Resistant mourning a powerful tool for positive change
I think it is fair to say that all of us who teach or mentor young people today are acutely aware of their anxieties, sadness and anger about what humans have done and are doing to our earth and all its wondrous life forms. The concern becomes how to work with these very real and appropriate responses of our youth without creating despair or apathy.
When we read that dozens of species are lost forever every day and those losses are linked to other life forms and so in the decades to come the rate of extinctions will increase, what do we say to our children, our students?
Thinking about earth heating, I was led to a book titled “Mourning Nature, Hope at the Heart of Ecological Loss & Grief,” edited by Ashlee Cunsolo & Karen Landman (Mcgill-queens University Press, 2017). One of the book’s dedications sums up the intention of the collection: May our individual and collective mourning unite, catalyze, characterize, mobilize, and heal.” One article in particular, “Auguries of Elegy, the Art and Ethics of Ecological Grieving” by Jessica Marion Barr went some way toward answering my question.
Through the ages, poets have written elegies mourning the death of family members, friends, towns, graveyards, the famous and the common. Traditionally, elegies have been a method of finding cathartic release and consolation, often in eternal life, or in nature, or in pride of nation. One I never tire of reading is Walt Whitman’s “When Lilacs Last in the Courtyard Bloom’d” – his magnificent tribute to the fallen Abraham Lincoln. Whitman finds consolation in thinking of Lincoln as a martyr that history brought forth. In the larger context of a nation torn asunder, Lincoln’s death and the outpouring of grief might begin the process of healing that nation.
After the slaughters of the First World War, the Spanish Civil War and the Second World War, poets began to change the focus of elegy from seeking consolation, “death’s outlet song” as Whitman phrased it, to a hard questioning of the causes, the reasons given for and the unjustness of many kinds of death. Virginia Woolf wrote, “Art must be stripped of compensatory literary tropes in order to soberly confront the horror and politics of manufactured death.”
After all, what consolation can be found in Auschwitz? What larger frame of justice can hold the death of the Spanish Republic?
So elegy became anti-elegiac. Instead of an easing of sorrow, the poet cries, “Never forget.” Keep the injustice, the horror alive so as not to repeat it.
Today there has come into being art that warns of future loss, an anticipatory or prophetic elegy. Bill Mckibben, founder of 350.org, warns that we are living through the biggest change since human civilization emerged. And yet people seem not to have been touched enough by this enormity, this slow and not-so-slow global violence, to do something about it.
An example of this prophetic art is a film by Chris Jordan called “Midway,” showing baby Laysan albatross dying from being fed plastic from the sea by unwitting parents. This is our future, Jordan is saying. We are those albatross with trash tangled in their tiny stomachs. Art like Jordan’s is what Marshall Mcluhan meant when he said, “I think of art, at its most significant, as a DEW line, a Distant Early Warning system that can always be relied on to tell the old culture what is beginning to happen to it.” Implicit is the idea that if humans are touched, moved, by this kind of art, they will feel kinship beyond the human with the entire web of life and want to preserve what is left. Resistant mourning can begin to create ecological communities.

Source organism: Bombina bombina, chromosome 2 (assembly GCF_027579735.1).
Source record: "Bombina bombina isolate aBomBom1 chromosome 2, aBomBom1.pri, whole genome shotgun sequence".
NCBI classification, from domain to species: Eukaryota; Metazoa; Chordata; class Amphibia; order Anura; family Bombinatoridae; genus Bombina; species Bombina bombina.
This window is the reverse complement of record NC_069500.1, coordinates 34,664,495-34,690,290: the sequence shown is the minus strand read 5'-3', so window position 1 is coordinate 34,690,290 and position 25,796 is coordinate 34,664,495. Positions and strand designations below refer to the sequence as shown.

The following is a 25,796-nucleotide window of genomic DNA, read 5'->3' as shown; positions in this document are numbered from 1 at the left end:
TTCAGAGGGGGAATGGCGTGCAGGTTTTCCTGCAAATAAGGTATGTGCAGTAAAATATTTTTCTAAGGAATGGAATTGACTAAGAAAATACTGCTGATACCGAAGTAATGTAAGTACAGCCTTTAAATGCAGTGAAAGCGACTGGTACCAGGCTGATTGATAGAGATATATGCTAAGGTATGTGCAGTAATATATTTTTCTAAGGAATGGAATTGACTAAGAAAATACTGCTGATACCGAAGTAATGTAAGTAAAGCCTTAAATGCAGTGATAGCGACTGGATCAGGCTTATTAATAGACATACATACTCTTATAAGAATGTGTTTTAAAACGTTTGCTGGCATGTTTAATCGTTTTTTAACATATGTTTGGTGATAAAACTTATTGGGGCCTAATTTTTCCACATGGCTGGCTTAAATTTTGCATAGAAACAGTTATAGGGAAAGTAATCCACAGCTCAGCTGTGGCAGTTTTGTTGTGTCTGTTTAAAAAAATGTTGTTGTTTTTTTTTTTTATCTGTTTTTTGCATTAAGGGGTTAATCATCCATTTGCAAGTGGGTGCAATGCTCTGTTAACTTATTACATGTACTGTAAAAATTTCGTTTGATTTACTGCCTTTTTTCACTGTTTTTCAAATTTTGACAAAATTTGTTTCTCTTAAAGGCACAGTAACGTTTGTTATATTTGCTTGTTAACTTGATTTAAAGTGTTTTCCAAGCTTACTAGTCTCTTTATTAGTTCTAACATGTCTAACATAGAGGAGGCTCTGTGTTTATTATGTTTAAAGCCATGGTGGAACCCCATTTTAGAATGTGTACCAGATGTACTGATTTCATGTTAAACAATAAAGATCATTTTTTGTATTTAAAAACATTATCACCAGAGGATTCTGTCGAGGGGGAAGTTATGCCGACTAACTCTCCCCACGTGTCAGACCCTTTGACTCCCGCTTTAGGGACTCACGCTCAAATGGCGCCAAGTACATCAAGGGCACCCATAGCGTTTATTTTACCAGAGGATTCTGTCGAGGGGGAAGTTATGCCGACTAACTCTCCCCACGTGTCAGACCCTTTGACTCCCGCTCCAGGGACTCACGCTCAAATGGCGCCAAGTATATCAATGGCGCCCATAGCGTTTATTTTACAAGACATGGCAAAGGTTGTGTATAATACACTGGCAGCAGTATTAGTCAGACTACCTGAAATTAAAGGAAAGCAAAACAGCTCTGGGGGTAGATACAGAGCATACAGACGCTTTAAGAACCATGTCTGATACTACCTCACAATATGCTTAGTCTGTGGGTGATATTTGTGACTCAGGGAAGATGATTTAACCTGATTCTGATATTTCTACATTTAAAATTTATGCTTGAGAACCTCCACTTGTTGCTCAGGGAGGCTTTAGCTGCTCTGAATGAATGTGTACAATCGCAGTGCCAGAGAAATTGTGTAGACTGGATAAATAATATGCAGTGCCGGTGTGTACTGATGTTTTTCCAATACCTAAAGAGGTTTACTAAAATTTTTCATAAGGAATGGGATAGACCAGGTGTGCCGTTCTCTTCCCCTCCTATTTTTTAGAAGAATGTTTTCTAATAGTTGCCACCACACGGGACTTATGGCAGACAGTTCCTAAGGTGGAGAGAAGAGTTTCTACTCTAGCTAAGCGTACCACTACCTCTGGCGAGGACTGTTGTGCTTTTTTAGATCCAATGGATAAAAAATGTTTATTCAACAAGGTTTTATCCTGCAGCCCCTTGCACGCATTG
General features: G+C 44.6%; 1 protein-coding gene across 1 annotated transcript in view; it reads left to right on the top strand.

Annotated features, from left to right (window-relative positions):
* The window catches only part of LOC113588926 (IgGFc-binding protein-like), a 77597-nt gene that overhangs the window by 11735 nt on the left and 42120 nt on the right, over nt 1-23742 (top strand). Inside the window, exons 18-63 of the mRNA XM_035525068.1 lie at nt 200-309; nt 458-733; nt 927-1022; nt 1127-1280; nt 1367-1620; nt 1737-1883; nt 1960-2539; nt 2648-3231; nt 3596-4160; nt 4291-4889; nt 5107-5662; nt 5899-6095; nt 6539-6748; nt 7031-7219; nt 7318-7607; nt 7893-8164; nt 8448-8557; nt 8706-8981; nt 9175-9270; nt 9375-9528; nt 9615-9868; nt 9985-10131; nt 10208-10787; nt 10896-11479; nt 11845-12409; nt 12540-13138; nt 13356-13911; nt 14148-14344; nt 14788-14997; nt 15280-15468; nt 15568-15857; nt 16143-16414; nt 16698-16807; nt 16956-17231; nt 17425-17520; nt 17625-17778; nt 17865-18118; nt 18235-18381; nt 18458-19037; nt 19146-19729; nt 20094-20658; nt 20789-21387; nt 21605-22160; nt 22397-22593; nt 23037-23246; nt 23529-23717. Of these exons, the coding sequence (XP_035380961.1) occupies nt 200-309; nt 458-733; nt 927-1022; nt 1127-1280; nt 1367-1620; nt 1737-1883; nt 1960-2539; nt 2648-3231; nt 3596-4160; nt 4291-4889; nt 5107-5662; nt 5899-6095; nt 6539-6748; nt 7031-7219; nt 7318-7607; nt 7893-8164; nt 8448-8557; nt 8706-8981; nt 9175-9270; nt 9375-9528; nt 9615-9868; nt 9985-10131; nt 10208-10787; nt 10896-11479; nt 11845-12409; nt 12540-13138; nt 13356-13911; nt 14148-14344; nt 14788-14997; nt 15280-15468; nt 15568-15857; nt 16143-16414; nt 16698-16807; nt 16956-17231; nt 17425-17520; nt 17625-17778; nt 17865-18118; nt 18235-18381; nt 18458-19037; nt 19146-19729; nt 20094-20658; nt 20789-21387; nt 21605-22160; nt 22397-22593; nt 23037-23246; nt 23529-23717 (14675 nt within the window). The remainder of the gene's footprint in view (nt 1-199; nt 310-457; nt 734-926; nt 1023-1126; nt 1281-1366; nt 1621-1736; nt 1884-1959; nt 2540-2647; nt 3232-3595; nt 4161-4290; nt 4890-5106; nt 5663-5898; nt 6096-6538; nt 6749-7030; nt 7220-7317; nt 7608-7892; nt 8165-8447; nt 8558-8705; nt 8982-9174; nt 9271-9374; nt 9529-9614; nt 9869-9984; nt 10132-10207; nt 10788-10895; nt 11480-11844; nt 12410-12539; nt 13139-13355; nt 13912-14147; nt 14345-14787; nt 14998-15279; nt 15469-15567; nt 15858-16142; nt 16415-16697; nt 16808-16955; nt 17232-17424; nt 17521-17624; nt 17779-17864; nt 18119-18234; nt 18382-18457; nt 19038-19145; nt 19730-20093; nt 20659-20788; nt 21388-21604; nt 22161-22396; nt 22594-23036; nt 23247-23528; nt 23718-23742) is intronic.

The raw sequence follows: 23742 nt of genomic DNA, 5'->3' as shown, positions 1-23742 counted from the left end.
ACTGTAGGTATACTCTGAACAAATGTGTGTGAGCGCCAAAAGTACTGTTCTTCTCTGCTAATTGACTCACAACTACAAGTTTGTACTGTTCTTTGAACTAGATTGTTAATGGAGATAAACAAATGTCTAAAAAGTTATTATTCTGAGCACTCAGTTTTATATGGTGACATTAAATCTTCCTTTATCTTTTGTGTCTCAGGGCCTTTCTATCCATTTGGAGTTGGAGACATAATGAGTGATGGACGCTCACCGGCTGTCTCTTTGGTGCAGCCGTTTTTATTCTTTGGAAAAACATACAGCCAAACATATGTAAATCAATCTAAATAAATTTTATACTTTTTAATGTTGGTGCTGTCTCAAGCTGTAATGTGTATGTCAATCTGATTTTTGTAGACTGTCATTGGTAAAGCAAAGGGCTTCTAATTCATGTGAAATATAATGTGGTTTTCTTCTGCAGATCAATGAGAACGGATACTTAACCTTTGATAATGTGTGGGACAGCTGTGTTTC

I remember standing in the middle of thousands of quilts spread on the grounds of the Washington Monument, literally acres of them, each quilt dedicated to a human being who died of AIDS, each quilt beautifully made, eloquent expressions of a precious life gone. The scale of death and the very personal words, photographs, symbols, on the quilts prodded me to begin working with people living with AIDS.
Now what does all of this have to do with our worried young people? Resistant mourning is the key. Let me give an example that may seem like a very small gesture in the face of rampaging earth heating. A group of Marshview students who were members of an environment club became aware that all waste leaving the school, including refundables, ended up in the landfill in Moncton. After touring the waste site, they began to talk to the staff and their classmates about how to properly sort waste. This was a very complicated business and the Mighty Earth Warriors, as they called themselves, asked people like professor Michael Fox of Mount Allison to help. They stood by garbage bins during lunch hours to educate about proper sorting. This year Renaissance Sackville named them Sackville Youth Citizens of the Year.
These students saw with their own eyes the huge dump of waste. I would imagine this touched them to the point that they felt compelled to take on the difficult task of getting the entire school to sort properly. Awareness, sadness, action. Resistant mourning.
On a much larger scale, 21 U.S. children and young adults, ranging in age from eight to 19, initiated a climate lawsuit in 2015 that argues the Trump and Obama administrations have failed to curb carbon emissions even as they knew of its harmful effects. Recently, a U.S. District Court ruled that the case can go forward. The suit states “… government actions have worsened carbon emissions and have violated the youngest generation’s constitutional rights to life, liberty, and property.” These young people have seen the results of climate change, and moved by this knowledge, acted.
Resistant mourning. All of us need to adopt this motto.